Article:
Director Steven Soderbergh dips into the "truth can be stranger than fiction" files for a fact-based farce about a financial scandal that rocked an American agriculture conglomerate in the 1990s.

In the mid-1990s, Mark Whitacre, a top executive at ADM - Archer-Daniels-Midland - became a 'whistle-blower,' informing the FBI about alleged criminal activities by the giant agri-business corporation.

The amino acid lysine, derived from crops like soybeans, is widely used in agriculture to help boost livestock production. If multi-national corporations were conspiring to fix the price of the chemical, it could increase the cost of food around the world; and it would be against the law. The probe launched by Whitacre's allegations uncovered massive fraud that led to the company paying a $100 million fine 10 years ago: to that time, the largest such anti-trust penalty in U.S. history. But along the way, questions popped up about the reliability of the inside source.

One moment Whitacre is the hero; then he is the subject of another investigation, accused of embezzling millions of dollars from his employer. The often-bizarre true story was detailed in a best-selling book that caught the eye of filmmaker Steven Soderbergh, who says "My sense was he would be this guy whether he was working at ADM or not, so I never looked at as a movie about corrupt corporations. I really was just thinking about Whitacre."

Oscar-winner Soderbergh tackled the topic of corporate wrongdoing in his 2000 drama "Erin Brockovich;" but he says the Mark Whitacre story just naturally lent itself to a comic treatment. 

"I'm becoming more and more convinced that a good movie idea is rooted more in a character than a subject and there were so many times in the book when the 'shoe would drop' and you would just gasp and have to reframe everything that you knew up that point. That's a really good situation to build a movie around. That's what I liked about it: unlike most films where you have external forces acting upon your protagonist, the external forces acting on the protagonist were all generated by the protagonist. So it was a really fascinating situation. He's the good guy and the bad guy at the same time. That was another reason we started thinking in terms of the comedy," he says.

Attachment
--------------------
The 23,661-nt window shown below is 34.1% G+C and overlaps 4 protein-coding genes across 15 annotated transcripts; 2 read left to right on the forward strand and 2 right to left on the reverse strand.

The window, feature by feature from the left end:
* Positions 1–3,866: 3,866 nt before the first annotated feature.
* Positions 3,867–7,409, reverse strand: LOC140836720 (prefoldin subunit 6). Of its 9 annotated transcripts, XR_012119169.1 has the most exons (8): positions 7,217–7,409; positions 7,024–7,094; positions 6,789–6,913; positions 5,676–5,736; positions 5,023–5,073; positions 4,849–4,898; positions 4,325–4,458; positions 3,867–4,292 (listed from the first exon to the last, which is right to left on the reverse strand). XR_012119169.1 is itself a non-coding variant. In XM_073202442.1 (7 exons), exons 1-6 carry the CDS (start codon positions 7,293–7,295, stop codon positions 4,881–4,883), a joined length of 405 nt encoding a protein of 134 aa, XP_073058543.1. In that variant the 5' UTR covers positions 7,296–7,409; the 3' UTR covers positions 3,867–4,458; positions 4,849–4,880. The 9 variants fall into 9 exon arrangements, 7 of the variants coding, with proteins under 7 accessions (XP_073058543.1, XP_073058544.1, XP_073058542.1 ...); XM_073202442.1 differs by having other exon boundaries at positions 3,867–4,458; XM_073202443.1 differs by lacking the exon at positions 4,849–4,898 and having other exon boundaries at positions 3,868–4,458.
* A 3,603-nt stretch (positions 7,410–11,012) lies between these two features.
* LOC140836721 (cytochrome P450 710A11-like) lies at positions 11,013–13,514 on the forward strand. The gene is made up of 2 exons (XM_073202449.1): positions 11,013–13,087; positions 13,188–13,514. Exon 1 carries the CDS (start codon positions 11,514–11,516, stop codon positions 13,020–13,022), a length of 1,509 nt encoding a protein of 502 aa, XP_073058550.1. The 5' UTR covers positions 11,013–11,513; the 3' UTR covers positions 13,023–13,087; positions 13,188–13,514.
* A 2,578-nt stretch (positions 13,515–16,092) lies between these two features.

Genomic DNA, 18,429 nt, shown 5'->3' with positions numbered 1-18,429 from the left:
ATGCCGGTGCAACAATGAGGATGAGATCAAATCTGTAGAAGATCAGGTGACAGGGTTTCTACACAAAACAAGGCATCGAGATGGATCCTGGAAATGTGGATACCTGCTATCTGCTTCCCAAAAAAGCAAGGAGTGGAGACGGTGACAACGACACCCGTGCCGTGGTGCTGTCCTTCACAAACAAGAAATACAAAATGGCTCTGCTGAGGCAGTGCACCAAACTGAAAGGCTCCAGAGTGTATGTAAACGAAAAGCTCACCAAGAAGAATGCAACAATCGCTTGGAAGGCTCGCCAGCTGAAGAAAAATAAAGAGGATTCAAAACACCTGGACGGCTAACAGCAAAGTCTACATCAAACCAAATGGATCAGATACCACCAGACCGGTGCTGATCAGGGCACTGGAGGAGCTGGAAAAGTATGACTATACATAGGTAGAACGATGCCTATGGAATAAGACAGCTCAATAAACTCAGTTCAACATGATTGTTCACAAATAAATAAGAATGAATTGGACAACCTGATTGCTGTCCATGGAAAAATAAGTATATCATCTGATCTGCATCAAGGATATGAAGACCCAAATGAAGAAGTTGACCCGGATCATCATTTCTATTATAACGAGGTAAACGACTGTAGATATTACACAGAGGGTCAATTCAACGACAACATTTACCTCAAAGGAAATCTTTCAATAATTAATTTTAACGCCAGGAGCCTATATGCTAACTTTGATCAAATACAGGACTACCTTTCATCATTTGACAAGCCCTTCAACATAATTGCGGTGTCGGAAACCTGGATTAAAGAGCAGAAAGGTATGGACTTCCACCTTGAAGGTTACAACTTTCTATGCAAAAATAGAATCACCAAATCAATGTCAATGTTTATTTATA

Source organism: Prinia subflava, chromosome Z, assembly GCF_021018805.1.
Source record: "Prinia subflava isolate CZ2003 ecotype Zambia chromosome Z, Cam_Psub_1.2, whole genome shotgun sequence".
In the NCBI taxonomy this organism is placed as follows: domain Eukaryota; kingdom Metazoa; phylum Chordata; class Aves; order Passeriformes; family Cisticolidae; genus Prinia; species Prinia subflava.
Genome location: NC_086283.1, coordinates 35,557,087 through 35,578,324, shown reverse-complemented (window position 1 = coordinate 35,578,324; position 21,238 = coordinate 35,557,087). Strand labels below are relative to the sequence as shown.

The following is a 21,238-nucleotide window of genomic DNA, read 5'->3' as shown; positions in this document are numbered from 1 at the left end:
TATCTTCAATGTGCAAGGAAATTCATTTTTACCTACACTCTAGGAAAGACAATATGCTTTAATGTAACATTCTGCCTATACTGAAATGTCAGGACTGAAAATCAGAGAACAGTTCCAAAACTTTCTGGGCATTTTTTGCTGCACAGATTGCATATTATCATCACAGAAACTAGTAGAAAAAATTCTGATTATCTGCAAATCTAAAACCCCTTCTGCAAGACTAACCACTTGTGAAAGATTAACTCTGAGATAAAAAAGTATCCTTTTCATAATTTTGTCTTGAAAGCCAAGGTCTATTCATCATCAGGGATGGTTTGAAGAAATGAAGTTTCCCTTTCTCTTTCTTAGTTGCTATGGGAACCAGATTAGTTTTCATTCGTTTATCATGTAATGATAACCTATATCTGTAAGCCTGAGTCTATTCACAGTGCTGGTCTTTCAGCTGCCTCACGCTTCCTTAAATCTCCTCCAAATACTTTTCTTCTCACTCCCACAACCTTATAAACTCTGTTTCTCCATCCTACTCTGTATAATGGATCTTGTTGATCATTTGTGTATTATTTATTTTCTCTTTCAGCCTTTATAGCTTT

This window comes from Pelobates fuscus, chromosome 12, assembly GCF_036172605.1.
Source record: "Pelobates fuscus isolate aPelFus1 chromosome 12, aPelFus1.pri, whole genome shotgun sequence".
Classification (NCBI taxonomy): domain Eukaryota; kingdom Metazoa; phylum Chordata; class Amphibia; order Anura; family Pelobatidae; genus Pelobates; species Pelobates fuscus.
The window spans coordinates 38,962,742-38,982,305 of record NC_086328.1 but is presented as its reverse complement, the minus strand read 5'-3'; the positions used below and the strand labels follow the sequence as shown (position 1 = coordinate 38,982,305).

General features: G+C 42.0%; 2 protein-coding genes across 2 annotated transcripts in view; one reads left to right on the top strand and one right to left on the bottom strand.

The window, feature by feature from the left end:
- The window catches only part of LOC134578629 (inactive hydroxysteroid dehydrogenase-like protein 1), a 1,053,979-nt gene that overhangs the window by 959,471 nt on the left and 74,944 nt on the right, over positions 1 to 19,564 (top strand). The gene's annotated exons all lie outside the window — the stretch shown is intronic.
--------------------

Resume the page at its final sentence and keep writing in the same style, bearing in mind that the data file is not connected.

Screenwriter Scott Z. Burns adapted the book by New York Times reporter Kurt Eichenwald for "The Informant!" script. 

"The amazing thing that happened ?a sort of 'perfect storm' of events ?is a person who constitutionally can't really tell the truth is sent in by a truth-seeking organization to explore a big corporation that is lying. That in itself is pretty comic," he says.

Matt Damon, whose roles include the sinewy secret agent of the 'Jason Bourne' movies, packed on more than 15 kilos of weight to play "The Informant." He studied the books and news coverage about the true story, but Damon says he decided not to meet the real Whitacre before portraying the film version. 

"Once Steven made the decision to take it in a more comic direction tonally, for all of us it became less important to do rigorous character studies of the actual people. It became more about having fun with this terrific script. All the answers we needed were in the actual text, like when you do a play," he says.

A basic dilemma, however, is whether audiences see Whitacre as the selfless hero or the self-serving villain. Director and producer Soderbergh says 'why not both?'

"As I get older I realize that two opposing ideas can actually both be true. I think he was a hero. To my knowledge it is still the biggest case of its kind that has ever been prosecuted in the United States. He also embezzled money. So it is one of those weird things. I had no interest in judging him. I just wanted to lay it out there and let people have their own reaction to it. I didn't think he was worthy of condemnation, but it is also obvious that he had a very complicated relationship with the truth," he says.

"The Informant!" also features New Zealand-born character actress Melanie Lynskey as spouse Ginger Whitacre. Scott Bakula and Joel McHale play the FBI agents trying to discover the truth inside Mark Whitacre's increasingly strange tales. A jaunty score from Oscar-winning composer Marvin Hamlisch punctuates the comedy.